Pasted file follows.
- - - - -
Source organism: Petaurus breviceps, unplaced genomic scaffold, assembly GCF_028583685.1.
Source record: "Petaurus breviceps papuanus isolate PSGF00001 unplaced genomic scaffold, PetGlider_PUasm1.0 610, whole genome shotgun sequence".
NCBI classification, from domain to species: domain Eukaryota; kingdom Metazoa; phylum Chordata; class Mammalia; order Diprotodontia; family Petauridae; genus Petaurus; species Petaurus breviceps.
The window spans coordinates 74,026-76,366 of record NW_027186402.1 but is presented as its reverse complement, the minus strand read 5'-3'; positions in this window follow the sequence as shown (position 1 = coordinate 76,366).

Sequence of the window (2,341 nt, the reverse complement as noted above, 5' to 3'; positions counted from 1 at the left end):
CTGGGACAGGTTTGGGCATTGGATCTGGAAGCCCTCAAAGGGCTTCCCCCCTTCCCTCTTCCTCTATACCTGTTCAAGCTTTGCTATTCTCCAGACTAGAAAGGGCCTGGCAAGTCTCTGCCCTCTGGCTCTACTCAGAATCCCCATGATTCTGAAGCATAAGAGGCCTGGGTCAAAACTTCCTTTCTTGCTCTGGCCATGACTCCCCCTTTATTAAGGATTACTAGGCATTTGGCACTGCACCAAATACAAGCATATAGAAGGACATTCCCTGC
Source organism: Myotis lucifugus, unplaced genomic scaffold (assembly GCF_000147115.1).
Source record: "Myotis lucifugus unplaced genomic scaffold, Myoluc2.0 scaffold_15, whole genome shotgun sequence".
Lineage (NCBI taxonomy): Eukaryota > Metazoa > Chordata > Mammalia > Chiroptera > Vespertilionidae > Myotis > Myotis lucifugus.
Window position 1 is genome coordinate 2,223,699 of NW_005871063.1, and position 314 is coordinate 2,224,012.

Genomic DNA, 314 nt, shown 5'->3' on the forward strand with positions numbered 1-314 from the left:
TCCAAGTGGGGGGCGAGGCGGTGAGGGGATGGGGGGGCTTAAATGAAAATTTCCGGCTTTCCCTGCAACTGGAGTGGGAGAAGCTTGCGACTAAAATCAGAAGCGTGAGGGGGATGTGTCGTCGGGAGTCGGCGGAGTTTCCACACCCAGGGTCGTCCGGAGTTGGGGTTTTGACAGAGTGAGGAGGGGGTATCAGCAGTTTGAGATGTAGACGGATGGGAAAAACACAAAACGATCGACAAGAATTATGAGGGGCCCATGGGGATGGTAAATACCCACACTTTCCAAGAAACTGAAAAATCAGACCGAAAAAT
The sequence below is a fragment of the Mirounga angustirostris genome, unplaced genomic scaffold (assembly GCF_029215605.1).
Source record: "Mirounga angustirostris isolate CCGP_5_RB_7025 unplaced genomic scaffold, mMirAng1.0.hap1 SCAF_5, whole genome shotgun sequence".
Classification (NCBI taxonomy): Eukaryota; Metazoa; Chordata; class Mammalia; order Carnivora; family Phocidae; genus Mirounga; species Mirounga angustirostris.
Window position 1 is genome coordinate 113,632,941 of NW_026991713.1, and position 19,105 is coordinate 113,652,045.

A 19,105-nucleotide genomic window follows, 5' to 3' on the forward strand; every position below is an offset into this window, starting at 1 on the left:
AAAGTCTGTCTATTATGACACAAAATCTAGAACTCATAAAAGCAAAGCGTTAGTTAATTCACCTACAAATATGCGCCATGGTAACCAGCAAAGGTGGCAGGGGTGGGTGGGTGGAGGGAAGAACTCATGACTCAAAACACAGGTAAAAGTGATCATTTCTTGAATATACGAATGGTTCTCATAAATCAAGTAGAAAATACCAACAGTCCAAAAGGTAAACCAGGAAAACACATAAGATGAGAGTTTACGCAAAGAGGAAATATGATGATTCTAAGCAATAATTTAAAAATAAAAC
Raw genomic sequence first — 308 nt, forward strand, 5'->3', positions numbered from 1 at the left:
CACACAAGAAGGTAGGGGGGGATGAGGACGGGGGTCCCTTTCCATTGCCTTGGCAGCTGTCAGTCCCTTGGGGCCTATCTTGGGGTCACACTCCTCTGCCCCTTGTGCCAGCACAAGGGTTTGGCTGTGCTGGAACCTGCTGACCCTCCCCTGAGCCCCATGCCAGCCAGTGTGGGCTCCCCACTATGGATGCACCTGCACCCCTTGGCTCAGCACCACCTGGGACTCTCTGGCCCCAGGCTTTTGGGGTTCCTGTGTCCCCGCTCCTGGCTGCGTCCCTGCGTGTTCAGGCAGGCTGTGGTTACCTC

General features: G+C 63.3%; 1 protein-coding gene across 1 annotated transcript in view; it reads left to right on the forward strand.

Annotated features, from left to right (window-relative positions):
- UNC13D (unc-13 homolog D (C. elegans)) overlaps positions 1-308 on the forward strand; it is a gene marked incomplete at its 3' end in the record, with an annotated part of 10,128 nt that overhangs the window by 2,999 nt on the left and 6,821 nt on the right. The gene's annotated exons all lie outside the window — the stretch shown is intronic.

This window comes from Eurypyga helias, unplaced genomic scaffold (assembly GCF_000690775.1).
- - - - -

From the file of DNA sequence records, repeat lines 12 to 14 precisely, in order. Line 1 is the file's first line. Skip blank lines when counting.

TCCAAGTGGGGGGCGAGGCGGTGAGGGGATGGGGGGGCTTAAATGAAAATTTCCGGCTTTCCCTGCAACTGGAGTGGGAGAAGCTTGCGACTAAAATCAGAAGCGTGAGGGGGATGTGTCGTCGGGAGTCGGCGGAGTTTCCACACCCAGGGTCGTCCGGAGTTGGGGTTTTGACAGAGTGAGGAGGGGGTATCAGCAGTTTGAGATGTAGACGGATGGGAAAAACACAAAACGATCGACAAGAATTATGAGGGGCCCATGGGGATGGTAAATACCCACACTTTCCAAGAAACTGAAAAATCAGACCGAAAAAT
The sequence below is a fragment of the Mirounga angustirostris genome, unplaced genomic scaffold (assembly GCF_029215605.1).
Source record: "Mirounga angustirostris isolate CCGP_5_RB_7025 unplaced genomic scaffold, mMirAng1.0.hap1 SCAF_5, whole genome shotgun sequence".